His friend Will Conroy allowed Roy to field questions from fans on his Twitter page on June 15.
Brandon roy will takeover my twitter at about 7 this evening.. Have your questions ready— will conroy (@CHILLCONROY) June 15, 2012
After a barrage of questions, Roy dropped the news his fans were hoping to hear.
@JoshHamiltonUW yes I'm preparing for a comeback. I'm training daily— will conroy (@CHILLCONROY) June 16, 2012
Roy was picked by the Minnesota Timberwolves sixth overall in the 2006 NBA draft out of Washington, and was then immediately traded to the Portland Trail Blazers for the draft rights to Randy Foye.
He had a fantastic first season, averaging 16.8 points and earning Rookie of the Year honors.
In his second season, he established himself as one of the best players in the game. He was selected to his first All-Star game and would go on to make three consecutive All-Star appearances.
Is Brandon Roy making a mistake by coming out of retirement?
His best statistical season was his third year in 2008-09. He averaged 22.6 points, 4.7 rebounds and 5.1 assists. He shot 48 percent from the field and 37.7 percent from behind the three-point line, and was named to the All-NBA Second Team.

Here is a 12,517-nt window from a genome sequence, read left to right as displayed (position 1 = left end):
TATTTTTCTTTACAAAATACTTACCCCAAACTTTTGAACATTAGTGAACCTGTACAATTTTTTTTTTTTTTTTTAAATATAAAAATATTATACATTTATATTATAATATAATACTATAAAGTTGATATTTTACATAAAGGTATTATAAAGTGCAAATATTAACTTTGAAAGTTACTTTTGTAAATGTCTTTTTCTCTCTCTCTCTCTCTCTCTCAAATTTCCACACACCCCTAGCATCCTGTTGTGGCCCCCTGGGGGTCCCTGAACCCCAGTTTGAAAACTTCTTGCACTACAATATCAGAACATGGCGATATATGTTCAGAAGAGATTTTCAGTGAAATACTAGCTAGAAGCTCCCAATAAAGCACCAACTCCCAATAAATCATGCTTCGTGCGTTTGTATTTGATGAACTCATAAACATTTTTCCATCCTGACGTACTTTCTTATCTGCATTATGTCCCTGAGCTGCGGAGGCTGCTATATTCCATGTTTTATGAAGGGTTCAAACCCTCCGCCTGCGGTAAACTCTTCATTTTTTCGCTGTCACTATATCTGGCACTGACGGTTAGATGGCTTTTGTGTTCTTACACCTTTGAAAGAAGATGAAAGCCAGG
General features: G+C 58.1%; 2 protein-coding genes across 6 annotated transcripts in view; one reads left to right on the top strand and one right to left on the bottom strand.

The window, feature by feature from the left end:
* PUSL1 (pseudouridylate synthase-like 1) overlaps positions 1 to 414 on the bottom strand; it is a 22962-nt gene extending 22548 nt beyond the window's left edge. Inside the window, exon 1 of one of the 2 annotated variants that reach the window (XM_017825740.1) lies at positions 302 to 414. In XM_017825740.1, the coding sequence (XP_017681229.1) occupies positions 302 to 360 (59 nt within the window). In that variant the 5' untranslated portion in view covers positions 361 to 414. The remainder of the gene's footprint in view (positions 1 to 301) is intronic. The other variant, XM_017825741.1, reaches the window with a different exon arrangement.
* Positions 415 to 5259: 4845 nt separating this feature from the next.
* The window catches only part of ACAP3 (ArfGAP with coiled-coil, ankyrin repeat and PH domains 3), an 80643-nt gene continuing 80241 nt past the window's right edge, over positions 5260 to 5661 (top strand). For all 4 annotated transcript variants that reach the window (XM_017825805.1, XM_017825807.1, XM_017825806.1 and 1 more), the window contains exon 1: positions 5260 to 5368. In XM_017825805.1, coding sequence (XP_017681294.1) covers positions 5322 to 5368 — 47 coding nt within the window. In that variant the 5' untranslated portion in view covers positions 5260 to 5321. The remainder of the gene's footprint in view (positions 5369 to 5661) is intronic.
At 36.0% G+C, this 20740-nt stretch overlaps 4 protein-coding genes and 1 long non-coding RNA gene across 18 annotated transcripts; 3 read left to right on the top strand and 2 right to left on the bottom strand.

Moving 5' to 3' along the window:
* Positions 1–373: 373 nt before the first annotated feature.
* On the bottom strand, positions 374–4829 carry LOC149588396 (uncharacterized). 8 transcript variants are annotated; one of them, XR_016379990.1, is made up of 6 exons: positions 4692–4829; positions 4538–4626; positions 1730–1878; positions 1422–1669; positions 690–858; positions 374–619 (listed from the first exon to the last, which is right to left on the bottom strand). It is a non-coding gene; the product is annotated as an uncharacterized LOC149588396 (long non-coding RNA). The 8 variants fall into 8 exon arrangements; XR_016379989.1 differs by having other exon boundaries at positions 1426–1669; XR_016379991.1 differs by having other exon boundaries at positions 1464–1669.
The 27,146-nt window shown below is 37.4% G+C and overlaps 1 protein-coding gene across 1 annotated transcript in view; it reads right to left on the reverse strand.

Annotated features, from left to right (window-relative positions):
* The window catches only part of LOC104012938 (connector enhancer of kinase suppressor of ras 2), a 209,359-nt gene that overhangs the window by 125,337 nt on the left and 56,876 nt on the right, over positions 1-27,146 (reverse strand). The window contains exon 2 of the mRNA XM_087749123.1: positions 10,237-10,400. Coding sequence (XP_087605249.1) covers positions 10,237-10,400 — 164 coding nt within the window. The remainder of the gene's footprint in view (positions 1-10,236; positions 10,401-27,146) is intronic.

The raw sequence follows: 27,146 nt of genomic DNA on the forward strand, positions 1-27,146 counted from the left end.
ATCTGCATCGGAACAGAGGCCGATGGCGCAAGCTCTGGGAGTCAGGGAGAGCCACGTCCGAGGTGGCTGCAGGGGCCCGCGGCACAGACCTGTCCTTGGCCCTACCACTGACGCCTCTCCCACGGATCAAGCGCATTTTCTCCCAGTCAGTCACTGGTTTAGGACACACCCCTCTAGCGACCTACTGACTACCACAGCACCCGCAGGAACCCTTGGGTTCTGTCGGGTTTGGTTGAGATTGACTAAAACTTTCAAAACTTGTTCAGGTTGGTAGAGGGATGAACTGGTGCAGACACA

The next year, the Blazers awarded him with a max contract, clearly satisfied with his progress and as a future cornerstone of the franchise.
But in 2010-11, Roy was forced to miss significant time due to chronic knee problems, logging only 47 games for the season. In the beginning of the season, the Blazers said he would be out indefinitely due to a lack of cartilage in his knees.
Roy was able to return for the playoffs and come off the bench for the Blazers, but he just was not the same player. Still, he was able to put on a few inspiring performances, including a combined 40 points in the two games that Portland won in the first round against the eventual champion Dallas Mavericks.
Prior to this season, Roy officially retired from basketball due to chronic injuries. He was an incredible talent and an excellent role model during his time in the NBA, and the league can only benefit from his return.